By Steve Matthews – Sep 30, 2011
St. Louis Federal Reserve President James Bullard said the Fed is prepared to ease policy should the U.S. economy weaken, while keeping an eye on inflation risks.
“The Fed has potent tools at its disposal and is not now, or ever, out of ammunition,” Bullard said today in a speech in San Diego. “Should further weakness develop, monetary policy will need to respond appropriately,” he said, adding that “sluggish growth” leaves the economy vulnerable to “shocks.”
Fed Chairman Ben S. Bernanke said this week the U.S. is facing “a national crisis” with the jobless rate at around 9 percent since April 2009. The economy lost momentum in August as consumer spending flagged and incomes unexpectedly dropped for the first time in almost two years, Commerce Department figures showed today.
Policy makers voted Sept. 21 to push down mortgage and other loan rates in an effort to spur growth and employment. The Fed plans to extend maturities of the Treasuries in its portfolio by buying $400 billion of long-term debt and selling an equal amount of shorter-term securities.
Stocks fell for two days last week as investors weren’t persuaded that so-called Operation Twist, similar to an action in 1961, would help to lift economic growth.
“Outright asset purchases are a potent tool and must be employed carefully,” Bullard said, citing the increase in inflation and inflation expectations during the past year. The central bank “still has to judge tradeoffs between inflation and support for the recovery.”
Not Much Aid
Bullard told reporters after the speech that he supports Operation Twist, though he believes it won’t do much to aid the economy. He doesn’t hold a vote on the Federal Open Market Committee this year.
“I would have supported that,” he said. “I thought the impact of the program would be marginal, but there was some analysis presented that suggested there might be an impact from the program.”
The St. Louis Fed leader said the odds of another recession have “moved up, but they are not especially high.” He wants to give the Fed’s measures during the past two months time to work before considering a new program of asset purchases, he said.
“We have just made two moves” to support growth, he said. “We need to gauge the impact of those moves before we embark on a further program.”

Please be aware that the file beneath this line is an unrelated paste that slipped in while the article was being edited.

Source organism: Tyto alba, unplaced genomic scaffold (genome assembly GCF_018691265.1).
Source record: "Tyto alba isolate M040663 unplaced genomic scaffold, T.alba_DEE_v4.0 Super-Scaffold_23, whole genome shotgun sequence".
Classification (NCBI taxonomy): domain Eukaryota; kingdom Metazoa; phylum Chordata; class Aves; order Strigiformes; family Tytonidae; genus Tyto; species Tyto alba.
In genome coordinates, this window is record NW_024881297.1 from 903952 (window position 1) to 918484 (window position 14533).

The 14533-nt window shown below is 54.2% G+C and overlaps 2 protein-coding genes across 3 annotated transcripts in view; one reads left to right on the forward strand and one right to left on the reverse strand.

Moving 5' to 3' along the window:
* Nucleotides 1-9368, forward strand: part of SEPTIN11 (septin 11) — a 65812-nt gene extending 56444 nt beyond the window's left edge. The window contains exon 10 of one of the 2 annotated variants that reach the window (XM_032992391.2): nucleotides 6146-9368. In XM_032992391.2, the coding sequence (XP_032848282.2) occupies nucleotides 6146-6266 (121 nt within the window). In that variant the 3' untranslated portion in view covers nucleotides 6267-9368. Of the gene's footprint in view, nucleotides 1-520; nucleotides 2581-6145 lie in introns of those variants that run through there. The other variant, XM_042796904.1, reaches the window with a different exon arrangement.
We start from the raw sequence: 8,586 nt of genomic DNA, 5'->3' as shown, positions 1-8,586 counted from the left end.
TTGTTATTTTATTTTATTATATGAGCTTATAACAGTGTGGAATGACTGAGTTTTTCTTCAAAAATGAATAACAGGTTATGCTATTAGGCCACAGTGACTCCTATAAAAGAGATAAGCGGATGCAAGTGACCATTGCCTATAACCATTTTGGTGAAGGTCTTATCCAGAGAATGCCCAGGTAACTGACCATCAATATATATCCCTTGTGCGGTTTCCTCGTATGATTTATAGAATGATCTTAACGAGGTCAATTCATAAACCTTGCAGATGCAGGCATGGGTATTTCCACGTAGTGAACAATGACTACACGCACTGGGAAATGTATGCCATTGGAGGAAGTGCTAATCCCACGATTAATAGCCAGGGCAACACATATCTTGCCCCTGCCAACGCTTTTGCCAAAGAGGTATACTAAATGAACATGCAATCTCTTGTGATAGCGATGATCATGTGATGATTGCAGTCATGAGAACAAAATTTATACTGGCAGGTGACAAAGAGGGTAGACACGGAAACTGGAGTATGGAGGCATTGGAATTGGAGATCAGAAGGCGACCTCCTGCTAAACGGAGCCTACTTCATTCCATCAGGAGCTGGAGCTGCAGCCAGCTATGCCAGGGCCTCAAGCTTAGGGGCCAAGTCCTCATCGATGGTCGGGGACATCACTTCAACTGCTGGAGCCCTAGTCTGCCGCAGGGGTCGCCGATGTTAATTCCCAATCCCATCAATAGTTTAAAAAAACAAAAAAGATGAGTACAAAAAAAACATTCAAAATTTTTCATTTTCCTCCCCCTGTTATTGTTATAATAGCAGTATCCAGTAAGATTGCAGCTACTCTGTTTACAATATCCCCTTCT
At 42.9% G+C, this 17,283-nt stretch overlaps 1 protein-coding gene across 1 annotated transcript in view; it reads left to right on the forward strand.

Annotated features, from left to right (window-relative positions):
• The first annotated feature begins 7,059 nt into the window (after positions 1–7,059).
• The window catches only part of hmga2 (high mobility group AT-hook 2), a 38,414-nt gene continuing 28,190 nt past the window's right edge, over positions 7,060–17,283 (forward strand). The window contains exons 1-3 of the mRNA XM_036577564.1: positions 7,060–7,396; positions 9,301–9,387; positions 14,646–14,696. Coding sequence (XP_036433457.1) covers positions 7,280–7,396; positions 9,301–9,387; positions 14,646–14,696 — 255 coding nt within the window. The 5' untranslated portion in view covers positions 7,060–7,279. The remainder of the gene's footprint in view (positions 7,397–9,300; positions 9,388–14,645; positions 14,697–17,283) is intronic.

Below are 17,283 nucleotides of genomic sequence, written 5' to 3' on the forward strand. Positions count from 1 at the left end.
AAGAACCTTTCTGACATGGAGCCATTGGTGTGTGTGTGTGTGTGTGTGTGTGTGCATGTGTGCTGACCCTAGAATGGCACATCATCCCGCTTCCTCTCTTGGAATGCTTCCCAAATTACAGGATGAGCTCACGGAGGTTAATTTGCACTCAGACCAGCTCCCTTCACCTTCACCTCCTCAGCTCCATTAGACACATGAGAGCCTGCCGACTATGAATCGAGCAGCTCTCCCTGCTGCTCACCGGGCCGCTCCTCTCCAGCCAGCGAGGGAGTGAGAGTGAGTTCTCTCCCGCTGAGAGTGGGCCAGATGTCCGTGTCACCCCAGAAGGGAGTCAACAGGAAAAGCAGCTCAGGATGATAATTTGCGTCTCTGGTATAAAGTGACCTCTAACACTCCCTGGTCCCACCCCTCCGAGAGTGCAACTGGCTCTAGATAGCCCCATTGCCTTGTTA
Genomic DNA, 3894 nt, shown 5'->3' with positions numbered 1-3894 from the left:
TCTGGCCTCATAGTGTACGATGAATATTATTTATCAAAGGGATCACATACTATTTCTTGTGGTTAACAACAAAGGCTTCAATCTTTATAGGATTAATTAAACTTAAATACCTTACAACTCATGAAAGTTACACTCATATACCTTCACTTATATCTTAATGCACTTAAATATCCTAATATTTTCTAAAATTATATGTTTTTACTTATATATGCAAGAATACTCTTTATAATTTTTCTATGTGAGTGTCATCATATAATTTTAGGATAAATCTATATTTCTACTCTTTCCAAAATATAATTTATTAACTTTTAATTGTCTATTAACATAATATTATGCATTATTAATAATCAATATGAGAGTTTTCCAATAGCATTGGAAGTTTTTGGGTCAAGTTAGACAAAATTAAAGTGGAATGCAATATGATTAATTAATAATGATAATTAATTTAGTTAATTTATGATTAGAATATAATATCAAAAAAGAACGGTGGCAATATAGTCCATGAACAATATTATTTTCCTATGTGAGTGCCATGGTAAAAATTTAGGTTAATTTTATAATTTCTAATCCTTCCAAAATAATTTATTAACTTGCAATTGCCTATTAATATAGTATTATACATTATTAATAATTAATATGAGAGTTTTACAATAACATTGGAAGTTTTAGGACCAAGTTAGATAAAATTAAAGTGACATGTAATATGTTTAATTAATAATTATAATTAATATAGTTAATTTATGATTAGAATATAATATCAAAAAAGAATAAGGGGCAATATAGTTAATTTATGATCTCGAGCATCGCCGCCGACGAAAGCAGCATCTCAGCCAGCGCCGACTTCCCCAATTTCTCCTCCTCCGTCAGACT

Dallas Fed President Richard Fisher said today he doesn’t believe the U.S. will relapse into a recession, but “we’re on an edge here.”
‘Pushing’ on a String
“We don’t need more monetary stimulus, we need a more efficient fiscal mechanism,” Fisher said in an interview on Fox Business Network. The central bank will “be pushing on a string if we continue to move down this path.”
Bullard said while the pace of economic recovery has been ‘disappointing,’’ most components of real gross domestic product, such as real consumption expenditures, are now equal or above the levels in the fourth quarter of 2007. The exception is investment related to housing, he said at a breakfast sponsored by Point Loma Nazarene University’s Fermanian Business and Economic Institute.
Bullard urged Fed policy makers to adopt a more rules-based approach to monetary policy, with incremental adjustments based on the course of new economic data rather than announcements of big programs.
“The Committee in the past did not contemplate announcing several hundred basis point interest rate moves with a fixed end date,” Bullard said. “Yet that is how the Committee behaves today.”
Against Fed Pledge
Bullard opposed the Fed’s pledge, made in August and maintained this month, to hold its benchmark interest rate near zero at least through the middle of 2013 so long as unemployment stays high and the inflation outlook is “subdued.” The target rate has been in a range of zero to 0.25 percent since December 2008.
“A meeting-by-meeting balance sheet policy constitutes a rules-based policy because the Committee would make adjustments in response to economic events, just as in the interest rate targeting world,” Bullard said. “Returning to a more rules- based approach may provide needed stability to the U.S. macroeconomy.”
Bullard disagreed with the view expressed by Chicago Fed President Charles Evans that the Fed should set “markers” for unemployment and inflation that would need to be reached before the Fed raises rates.
‘A Little Leery’
“You could pull monetary policy off course for a long period of time” with policy linked to the unemployment level and U.S. unemployment potentially at a higher level similar to the jobless rate in Europe, Bullard said. “I am a little leery about tying monetary policy directly to unemployment,” he said.
Economists have cut their forecasts for growth, according to a Bloomberg News survey taken from Sept. 2 to Sept. 7. The median forecast calls for a 1.8 percent annual pace of expansion in the third quarter, down from 2.1 percent in the previous month’s survey. Growth next year is forecast to average 2.2 percent, down from 2.4 percent.
Stagnant payrolls in August have added to data over the past month showing the economy is faltering, including slowing manufacturing, plunging consumer confidence, falling home values and lower bond yields and stock prices.
The Standard & Poor’s 500 Index of stocks fell 1 percent to 1,144.04 at 2:15 p.m. in New York trading. Yields on 10-year Treasury notes fell six basis points, or 0.06 percentage point, to 1.94 percent.
Bullard, 50, doesn’t vote on monetary policy this year. He joined the St. Louis Fed’s research department in 1990 and became president of the regional bank in 2008.